Hyper-V is a technical solution that we do not propose if I re-read what was written. Using a bare metal hypervisor to run the router function along side some other os with another function is an option, look at proxmox as an example, I’m sure there are others. In combination with desktop functionality, this is hard or simply not possible.
There are options for the situation:
Use a desktop os with more then one networkcard & wifi adapter as a router
Advice: do not do this with a desktop os.
Use a dedicated piece of hardware and software for the router role
Advice: This is the way to go
Some ideas for the dedicated router option, there are more options then this.
Get a ubiquity set of hardware and wifi acces point https://www.ui.com/
Cost: probably a lot, for the full stack 3 things are needed iirc.
Will it do what you need: Yes, even looks pretty if you want your network gear to show itself.
Openwrt solution https://openwrt.org/
Cost: probably less then a pfsense soltution depending on the hardware you can get
Will it do what you need: Yes
Cheap consumer router
Cost: There are 50-75$ routers
Will it do what you need: Probably some functionality might be missing, it might be not as resilient nor as stable or perform as well as the other options. It might be possible to run Openwrt or pfsense or some other open solution.
A mainstream consumer router
Cost: more then the cheap router
Will it do what you need: Yes, It might be possible to run Openwrt or pfsense or some other open solution.
Leftover pc parts
Will it do what you need: Yes, and you will learn something doing it.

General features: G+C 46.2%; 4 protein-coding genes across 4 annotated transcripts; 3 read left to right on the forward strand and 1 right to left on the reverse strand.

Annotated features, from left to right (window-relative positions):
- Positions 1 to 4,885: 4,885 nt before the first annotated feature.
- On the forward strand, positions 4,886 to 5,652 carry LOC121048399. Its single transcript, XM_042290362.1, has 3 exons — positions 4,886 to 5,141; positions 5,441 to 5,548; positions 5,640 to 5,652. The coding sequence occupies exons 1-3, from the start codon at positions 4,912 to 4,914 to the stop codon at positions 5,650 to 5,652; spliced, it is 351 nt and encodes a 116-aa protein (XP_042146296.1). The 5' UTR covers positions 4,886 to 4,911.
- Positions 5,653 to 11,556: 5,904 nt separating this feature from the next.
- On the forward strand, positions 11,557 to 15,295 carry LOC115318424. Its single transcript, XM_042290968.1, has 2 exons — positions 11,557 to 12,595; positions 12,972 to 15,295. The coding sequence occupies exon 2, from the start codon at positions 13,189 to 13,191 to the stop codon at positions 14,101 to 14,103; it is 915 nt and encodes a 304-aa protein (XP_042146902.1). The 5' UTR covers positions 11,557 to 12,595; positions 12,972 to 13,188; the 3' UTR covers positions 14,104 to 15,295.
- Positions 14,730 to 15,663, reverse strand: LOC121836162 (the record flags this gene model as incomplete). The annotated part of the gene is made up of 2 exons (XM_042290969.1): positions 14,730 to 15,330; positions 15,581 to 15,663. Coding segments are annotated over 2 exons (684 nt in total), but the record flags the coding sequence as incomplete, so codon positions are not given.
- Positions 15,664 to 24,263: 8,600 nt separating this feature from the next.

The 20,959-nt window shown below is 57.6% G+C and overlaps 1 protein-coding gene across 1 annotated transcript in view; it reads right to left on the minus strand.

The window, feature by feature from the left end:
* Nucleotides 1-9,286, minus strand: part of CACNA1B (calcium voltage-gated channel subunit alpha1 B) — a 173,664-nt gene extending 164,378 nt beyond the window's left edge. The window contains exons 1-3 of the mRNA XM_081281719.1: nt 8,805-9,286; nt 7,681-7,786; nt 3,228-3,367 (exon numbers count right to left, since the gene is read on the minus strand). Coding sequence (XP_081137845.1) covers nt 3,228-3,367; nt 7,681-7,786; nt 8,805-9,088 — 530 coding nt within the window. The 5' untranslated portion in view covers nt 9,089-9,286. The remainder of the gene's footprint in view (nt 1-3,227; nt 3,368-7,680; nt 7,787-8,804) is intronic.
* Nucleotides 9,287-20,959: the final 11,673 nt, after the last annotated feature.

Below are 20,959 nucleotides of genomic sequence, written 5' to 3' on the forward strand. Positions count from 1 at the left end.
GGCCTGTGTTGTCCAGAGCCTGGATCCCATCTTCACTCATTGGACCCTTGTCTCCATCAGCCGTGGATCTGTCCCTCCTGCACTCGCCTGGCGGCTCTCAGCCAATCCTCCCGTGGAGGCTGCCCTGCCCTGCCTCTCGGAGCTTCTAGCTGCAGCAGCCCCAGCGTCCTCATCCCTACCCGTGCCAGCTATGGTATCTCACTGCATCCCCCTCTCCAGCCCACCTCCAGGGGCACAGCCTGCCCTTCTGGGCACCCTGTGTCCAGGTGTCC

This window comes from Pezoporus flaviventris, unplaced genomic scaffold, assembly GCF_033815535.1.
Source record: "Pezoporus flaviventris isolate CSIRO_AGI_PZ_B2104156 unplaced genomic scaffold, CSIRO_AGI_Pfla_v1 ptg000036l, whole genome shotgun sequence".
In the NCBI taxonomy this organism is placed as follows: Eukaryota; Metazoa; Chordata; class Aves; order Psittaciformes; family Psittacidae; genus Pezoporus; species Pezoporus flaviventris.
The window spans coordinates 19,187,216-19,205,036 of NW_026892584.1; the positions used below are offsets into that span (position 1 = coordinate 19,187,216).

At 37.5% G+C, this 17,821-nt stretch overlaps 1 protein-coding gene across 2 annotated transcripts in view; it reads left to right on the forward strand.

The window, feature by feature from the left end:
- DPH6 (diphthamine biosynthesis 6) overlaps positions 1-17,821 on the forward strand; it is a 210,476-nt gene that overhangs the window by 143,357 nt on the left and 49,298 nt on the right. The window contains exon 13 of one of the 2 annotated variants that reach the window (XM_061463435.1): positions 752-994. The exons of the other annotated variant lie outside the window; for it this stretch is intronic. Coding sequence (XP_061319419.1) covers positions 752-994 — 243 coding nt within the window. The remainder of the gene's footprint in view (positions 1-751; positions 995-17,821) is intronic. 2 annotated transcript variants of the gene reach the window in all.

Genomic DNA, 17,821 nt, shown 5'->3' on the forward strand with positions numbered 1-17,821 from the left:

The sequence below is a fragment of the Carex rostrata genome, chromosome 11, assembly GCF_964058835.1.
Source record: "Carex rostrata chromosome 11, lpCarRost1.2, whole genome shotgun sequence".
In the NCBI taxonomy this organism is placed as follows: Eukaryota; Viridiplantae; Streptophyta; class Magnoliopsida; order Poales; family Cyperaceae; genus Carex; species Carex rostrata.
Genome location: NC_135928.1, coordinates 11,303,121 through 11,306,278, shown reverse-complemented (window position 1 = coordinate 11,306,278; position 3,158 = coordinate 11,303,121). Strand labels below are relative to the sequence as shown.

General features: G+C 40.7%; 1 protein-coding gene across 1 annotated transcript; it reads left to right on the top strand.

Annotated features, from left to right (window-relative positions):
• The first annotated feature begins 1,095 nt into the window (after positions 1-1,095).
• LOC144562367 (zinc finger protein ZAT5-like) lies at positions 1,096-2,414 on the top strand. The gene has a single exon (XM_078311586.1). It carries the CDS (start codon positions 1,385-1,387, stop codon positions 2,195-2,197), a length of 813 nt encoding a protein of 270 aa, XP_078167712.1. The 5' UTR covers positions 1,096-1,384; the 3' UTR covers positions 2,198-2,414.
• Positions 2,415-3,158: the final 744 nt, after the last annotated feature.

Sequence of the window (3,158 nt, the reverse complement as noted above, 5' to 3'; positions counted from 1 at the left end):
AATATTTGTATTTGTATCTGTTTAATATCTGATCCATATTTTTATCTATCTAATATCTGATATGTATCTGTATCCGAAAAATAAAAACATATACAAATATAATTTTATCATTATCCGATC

First, my gratitude to @Hanzel for your time and efforts to gather these info, not to mention how organized it is presented.
I think my original idea has been “veto” - primarily cuz it involves a desktop OS.
I’m curious on the reason for “veto”, is it due to the complexity in setting up Pfsense / OpenWRT on Hyper-V, or the potential impact on network performance due to involvement of Hyper-V?
As mentioned in my 1st post, I was thinking of adding “router” function to a new desktop project, without incurring cost more than a new router.
So, with people / guru “veto” this idea, it would be wise for me to consider alternatives.
In that respect, would flashing a consumer router with OpenWRT, provide better security that factory firmware?
What I would do in your situation, is simply to use a typical home router; a Billion branded one, for example, that might often be provided by an ISP; or in any case, are generally more affordable. Configure the router with security in mind, and… done!
If I was particularly paranoid about security on Linux, I might also configure a simple firewall on each connected machine - GUFW, for instance, and configure that as an additional layer of security. That is all. Cheers.
To an earlier question: i have only done Openwrt on a classic routers (MIPS/Arm).
Once again, i would advise against such a project for all practical purposes. If one wants more tinkering at home - there are routers with openwrt support of mikrotik for that.
Using an essentially desktop grade machine with x86, even with the right software like pfsense on esxi or similar, is also not wise performancewise. And after buying decent switch, lan cards and wifi cards it is also more expensive. Such a project only makes remotely any sense for learning, like if you are going to make yourself acquainted with the basics of networking, learn CCNA or something.
this depends on the existing hardware he has to create a diy-router. there are nice solutions using a thin-client or raspberry/raspberry-clone. the main focus should be the power-wattage of the diy-router-system. something up to 20 Watts is acceptable.it is a no-go if it’s an elderly pc where the power-supply is several 100 Watts .
p.s.: such a project get’s interesting if the diy-router is combined with an diy-nas (that is very easy with an thin-client) and in combination with one or two hdd’s with a large capacity.